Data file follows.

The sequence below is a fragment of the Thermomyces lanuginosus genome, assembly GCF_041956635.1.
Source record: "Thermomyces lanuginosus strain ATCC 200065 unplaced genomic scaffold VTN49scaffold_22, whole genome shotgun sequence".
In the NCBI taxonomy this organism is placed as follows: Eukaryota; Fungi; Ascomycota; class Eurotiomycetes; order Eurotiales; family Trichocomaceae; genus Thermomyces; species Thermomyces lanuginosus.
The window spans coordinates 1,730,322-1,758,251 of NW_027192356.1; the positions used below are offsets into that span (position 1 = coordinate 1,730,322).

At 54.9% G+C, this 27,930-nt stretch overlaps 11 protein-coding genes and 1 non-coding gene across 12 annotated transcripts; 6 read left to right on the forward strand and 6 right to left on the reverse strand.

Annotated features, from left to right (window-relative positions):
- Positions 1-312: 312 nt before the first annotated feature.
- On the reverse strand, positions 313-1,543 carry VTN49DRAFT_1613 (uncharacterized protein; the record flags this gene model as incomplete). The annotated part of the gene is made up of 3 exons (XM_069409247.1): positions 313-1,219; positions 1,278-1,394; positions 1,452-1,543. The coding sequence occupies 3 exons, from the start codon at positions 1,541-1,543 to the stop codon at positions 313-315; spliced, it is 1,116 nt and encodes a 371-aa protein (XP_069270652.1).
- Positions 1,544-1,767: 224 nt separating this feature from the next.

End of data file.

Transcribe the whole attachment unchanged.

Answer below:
The sequence below is a fragment of the Thermomyces lanuginosus genome, assembly GCF_041956635.1.
Source record: "Thermomyces lanuginosus strain ATCC 200065 unplaced genomic scaffold VTN49scaffold_22, whole genome shotgun sequence".
In the NCBI taxonomy this organism is placed as follows: Eukaryota; Fungi; Ascomycota; class Eurotiomycetes; order Eurotiales; family Trichocomaceae; genus Thermomyces; species Thermomyces lanuginosus.
The window spans coordinates 1,730,322-1,758,251 of NW_027192356.1; the positions used below are offsets into that span (position 1 = coordinate 1,730,322).

At 54.9% G+C, this 27,930-nt stretch overlaps 11 protein-coding genes and 1 non-coding gene across 12 annotated transcripts; 6 read left to right on the forward strand and 6 right to left on the reverse strand.

Annotated features, from left to right (window-relative positions):
- Positions 1-312: 312 nt before the first annotated feature.
- On the reverse strand, positions 313-1,543 carry VTN49DRAFT_1613 (uncharacterized protein; the record flags this gene model as incomplete). The annotated part of the gene is made up of 3 exons (XM_069409247.1): positions 313-1,219; positions 1,278-1,394; positions 1,452-1,543. The coding sequence occupies 3 exons, from the start codon at positions 1,541-1,543 to the stop codon at positions 313-315; spliced, it is 1,116 nt and encodes a 371-aa protein (XP_069270652.1).
- Positions 1,544-1,767: 224 nt separating this feature from the next.